For those with at least a little knowledge of koine Greek, this commentary will be a real blessing.


#3 - Johann Bengel’s Gnomon of the New Testament (5 Vols) (12/29)


To me, the distance between Meyer & Gnomon is a big leap; and there is very little separation between Gnomon and #2 (tomorrow’s post!). As good as Alford (#5) & Meyer (#4) are, Gnomon is just soo much better. How much better? Well, I’m glad you asked!


Gnomon was published in 1742. In that year, 10 year old George Washington was infamously chopping down a cherry tree; a 36 year old Ben Franklin was busy not getting killed by lightning bolts; and “Sinners in the Hands of an Angry God” was a freshly preached sermon shaking up America’s New England. And yet: Gnomon is still a highly sought after commentary set. Logos sells it for $125!


This is the commentary set famously quipped with these words: “. . . a modern writer observes, (ed. - Bengel) ‘. . . condenses more matter into a line, than can be extracted from pages of other writers.’” While that quote is often attributed to Spurgeon, it should be noted that Spurgeon was quoting Gnomon’s editor. However: it is the brevity of Bengel that makes his set so very valuable.


You see, in 1742, commentators loved to hear their own quills. (Ever been in a one way conversation with someone that loved the sound of their own voice?) Men would mention a verse, and then write pages of topical material that was completely irrelevant to exposition or exegesis, and then call that a commentary. Those books were really unrelated thematic sermons loosely based on a book of the Bible. Not Gnomon! He explains a Greek word as quickly as possible, and then moves on to the next important word. In the space some men would poorly expound a couple of verses, Bengel can expertly exegete an entire chapter. And the reader need not know Greek to understand what he just read! Thus Bengel’s commentary is different from other 1700’s works in that 1) it explains the text, not a topic in the text; and 2) it does so succinctly. Bravo!!


Gnomon closely follows the Greek text (he was an expert New Testament critic, by the way); yet he explains it in such common language that no Greek is needed for a full understanding of his words. It is the perfect NT commentary for someone who knows no Greek but desires to understand the nuance of the koine Greek New Testament.


#2 - William R. Nicoll’s The Expositor’s Greek Testament (5 Vols) (12/30)


After the high praise for Gnomon, you might wonder what is left for EGT?! Well, in my mind, here’s the difference:


Gnomon is a Greek reference guide written for those who know little or no Greek. EGT is a Greek reference guide written for those who are familiar with the Greek language. Gnomon is brief (on purpose), whereas EGT is still brief, but not so much that he leaves you occasionally guessing at his intent (like Bengel did with Gnomon, whether intentional or not).


EGT is just a little more advanced than Gnomon. For what I do, for how I study, it just feels better. (How’s that for being subjective?! After all, it’s my Top Ten List!) As good as Gnomon is (and it is great!), EGT is just a little better.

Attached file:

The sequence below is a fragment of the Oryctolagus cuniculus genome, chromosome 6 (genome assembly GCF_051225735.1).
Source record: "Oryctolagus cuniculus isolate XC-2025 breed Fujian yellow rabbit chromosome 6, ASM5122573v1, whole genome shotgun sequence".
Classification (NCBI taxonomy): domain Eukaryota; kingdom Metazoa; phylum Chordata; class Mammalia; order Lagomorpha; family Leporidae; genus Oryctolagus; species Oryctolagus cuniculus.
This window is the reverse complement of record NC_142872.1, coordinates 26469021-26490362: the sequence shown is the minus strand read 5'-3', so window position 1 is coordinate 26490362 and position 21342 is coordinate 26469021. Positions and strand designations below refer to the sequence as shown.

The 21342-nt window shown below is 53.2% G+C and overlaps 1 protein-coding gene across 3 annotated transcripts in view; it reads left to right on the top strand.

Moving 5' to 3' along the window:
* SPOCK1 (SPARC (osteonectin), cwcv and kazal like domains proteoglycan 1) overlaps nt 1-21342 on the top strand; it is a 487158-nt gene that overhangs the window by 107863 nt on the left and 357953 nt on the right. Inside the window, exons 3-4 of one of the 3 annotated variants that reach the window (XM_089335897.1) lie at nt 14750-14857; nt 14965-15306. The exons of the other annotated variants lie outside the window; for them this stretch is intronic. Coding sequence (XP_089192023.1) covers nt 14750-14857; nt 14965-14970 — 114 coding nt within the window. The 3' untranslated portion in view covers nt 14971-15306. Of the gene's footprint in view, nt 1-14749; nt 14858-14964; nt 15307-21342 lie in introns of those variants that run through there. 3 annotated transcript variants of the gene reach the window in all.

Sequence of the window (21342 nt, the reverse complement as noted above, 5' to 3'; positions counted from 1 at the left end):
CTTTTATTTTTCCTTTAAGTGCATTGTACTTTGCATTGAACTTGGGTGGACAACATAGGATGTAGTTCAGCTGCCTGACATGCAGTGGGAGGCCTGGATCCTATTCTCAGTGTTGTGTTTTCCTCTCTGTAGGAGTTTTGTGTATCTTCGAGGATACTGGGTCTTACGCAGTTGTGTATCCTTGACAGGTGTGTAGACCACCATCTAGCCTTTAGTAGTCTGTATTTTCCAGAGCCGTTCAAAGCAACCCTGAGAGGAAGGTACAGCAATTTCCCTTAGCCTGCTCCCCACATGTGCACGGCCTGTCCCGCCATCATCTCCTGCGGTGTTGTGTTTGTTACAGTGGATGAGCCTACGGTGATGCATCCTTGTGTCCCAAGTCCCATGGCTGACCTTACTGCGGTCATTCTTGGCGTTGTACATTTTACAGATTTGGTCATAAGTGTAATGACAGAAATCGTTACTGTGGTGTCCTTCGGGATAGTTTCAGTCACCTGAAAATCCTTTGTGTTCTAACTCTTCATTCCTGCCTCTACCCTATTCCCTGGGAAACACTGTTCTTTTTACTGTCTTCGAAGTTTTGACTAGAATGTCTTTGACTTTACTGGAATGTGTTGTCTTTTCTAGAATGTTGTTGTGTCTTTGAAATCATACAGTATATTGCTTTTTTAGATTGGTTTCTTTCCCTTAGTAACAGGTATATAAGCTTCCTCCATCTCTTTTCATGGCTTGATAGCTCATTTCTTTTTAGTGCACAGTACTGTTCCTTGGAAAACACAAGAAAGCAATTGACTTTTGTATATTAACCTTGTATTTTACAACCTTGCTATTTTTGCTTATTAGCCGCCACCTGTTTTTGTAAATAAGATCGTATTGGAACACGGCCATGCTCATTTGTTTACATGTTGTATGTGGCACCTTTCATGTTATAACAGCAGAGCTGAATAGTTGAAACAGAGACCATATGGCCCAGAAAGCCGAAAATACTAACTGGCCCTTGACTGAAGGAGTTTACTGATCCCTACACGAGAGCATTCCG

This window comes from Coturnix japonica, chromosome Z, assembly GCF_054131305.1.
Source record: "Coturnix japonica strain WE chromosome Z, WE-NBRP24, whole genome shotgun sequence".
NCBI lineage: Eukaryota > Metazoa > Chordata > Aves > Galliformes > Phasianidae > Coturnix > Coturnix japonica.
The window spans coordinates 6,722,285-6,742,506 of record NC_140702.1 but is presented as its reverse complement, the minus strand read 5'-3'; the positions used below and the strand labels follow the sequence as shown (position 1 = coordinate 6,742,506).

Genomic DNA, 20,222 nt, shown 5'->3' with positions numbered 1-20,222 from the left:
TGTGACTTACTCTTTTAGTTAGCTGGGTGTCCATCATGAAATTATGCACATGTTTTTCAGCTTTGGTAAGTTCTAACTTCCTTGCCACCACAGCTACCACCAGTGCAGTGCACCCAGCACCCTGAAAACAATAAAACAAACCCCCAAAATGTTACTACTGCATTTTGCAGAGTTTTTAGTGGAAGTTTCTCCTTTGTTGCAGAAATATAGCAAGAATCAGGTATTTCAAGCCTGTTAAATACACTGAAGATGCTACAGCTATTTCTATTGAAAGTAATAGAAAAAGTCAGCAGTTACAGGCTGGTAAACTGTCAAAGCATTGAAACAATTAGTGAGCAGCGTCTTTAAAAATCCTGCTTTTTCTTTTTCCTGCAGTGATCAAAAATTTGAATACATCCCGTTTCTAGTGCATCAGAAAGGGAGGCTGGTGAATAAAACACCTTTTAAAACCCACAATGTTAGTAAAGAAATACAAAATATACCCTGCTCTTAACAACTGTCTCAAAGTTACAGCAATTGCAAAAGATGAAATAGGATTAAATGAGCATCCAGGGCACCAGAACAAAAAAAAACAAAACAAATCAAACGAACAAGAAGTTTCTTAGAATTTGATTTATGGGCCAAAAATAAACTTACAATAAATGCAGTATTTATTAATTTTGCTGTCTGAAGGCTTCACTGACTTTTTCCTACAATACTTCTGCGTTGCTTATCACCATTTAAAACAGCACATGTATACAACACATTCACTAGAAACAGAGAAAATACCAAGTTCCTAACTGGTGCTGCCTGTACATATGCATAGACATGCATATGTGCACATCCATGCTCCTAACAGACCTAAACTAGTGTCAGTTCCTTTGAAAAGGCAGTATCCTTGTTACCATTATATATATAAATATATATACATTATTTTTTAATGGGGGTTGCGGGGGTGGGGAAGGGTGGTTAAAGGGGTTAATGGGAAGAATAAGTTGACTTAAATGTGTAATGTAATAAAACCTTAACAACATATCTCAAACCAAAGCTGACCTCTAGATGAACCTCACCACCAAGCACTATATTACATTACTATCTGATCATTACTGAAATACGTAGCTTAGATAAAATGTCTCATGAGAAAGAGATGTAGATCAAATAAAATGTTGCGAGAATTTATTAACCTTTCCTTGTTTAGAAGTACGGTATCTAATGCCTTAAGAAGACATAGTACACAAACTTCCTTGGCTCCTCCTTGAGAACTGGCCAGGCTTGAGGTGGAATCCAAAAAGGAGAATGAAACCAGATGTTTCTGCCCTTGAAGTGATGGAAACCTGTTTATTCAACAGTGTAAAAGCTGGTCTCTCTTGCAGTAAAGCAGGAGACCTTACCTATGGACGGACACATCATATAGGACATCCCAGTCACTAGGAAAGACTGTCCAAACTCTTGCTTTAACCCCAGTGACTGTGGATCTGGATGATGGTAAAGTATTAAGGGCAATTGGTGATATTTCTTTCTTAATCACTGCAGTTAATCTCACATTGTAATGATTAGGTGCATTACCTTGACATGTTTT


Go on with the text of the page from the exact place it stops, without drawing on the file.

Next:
Let me put it this way: if Gnomon (#3 on my list) is several inches better than Meyer (#4 on my list), EGT is a millimeter or two better than Gnomon. Both are great.


In grad school, I took a 3 credit class in 1 Timothy (yep; it was intense). We did a complete exegesis of the entire Greek text. Every word. While I was required to use about a dozen different texts for my work, I found myself returning again and again to Gnomon and EGT first, because they were the most helpful. And now they’re available free for my Bible software. Whoa!


SURPRISE - There are two #1's!!


Ever heard of the Big 10? Did you know that an eleventh team was added to the Big 10 Conference in 1993, yet the conference did not change it’s name? So, I have good precedence for having 11 titles on my Top Ten List. Maybe I should have called it my “Big 10 List”! {This has nothing to do with this blog, but the Big 10 admitted a twelfth team in 2011, and it’s thirteenth and fourteenth teams for 2014. How “big” can the Big 10 get? Maybe next year I’ll have a bigger “Top 10 Modules” list....}


So, here they are, coming in at #1 (12/31):


#1 - John Peter Lange’s Commentary on the Holy Scriptures: Critical, Doctrinal, and Homiletical (25 volumes)


#1 - Stephanus Textus Receptus with Interlinear, Lemmas, Accents, Strong’s and Morphology (nicknamed “TRi”)


Lange’s Commentary


Let me discuss Lange’s commentary first. In my opinion, the vast majority of DDTers will not enjoy Lange. His writing style is technical and not devotional; his vocabulary is erudite, not simple; and his article/entry length is long, not short. To summarize: he writes more for the scholar than the disciple. And yet, with that said, he is rich. There is little fluff in these 25 volumes.


Now, if Lange had written only a NT commentary (like #2-5 on this list), Lange’s would not make my Top Ten list. It is his comments on the OT that propel Lange to the top.


Think about it: what other commentary sets are there that tackle the technical aspects of the Old Testament text? Keil & Delitzsch - but Lange is (much) better. Barnes & Clarke; but those guys don’t even write on the same plane as Lange - not even close. Pulpit Commentary (and the PC wannabees)? Well, I like the Pulpit Commentary; but it’s more sermonic; Lange is a commentator. Expositor’s Bible and Thomas Constable both come close; but Expositor’s Bible is occasionally (far) too liberal, and Constable doesn’t give as much depth.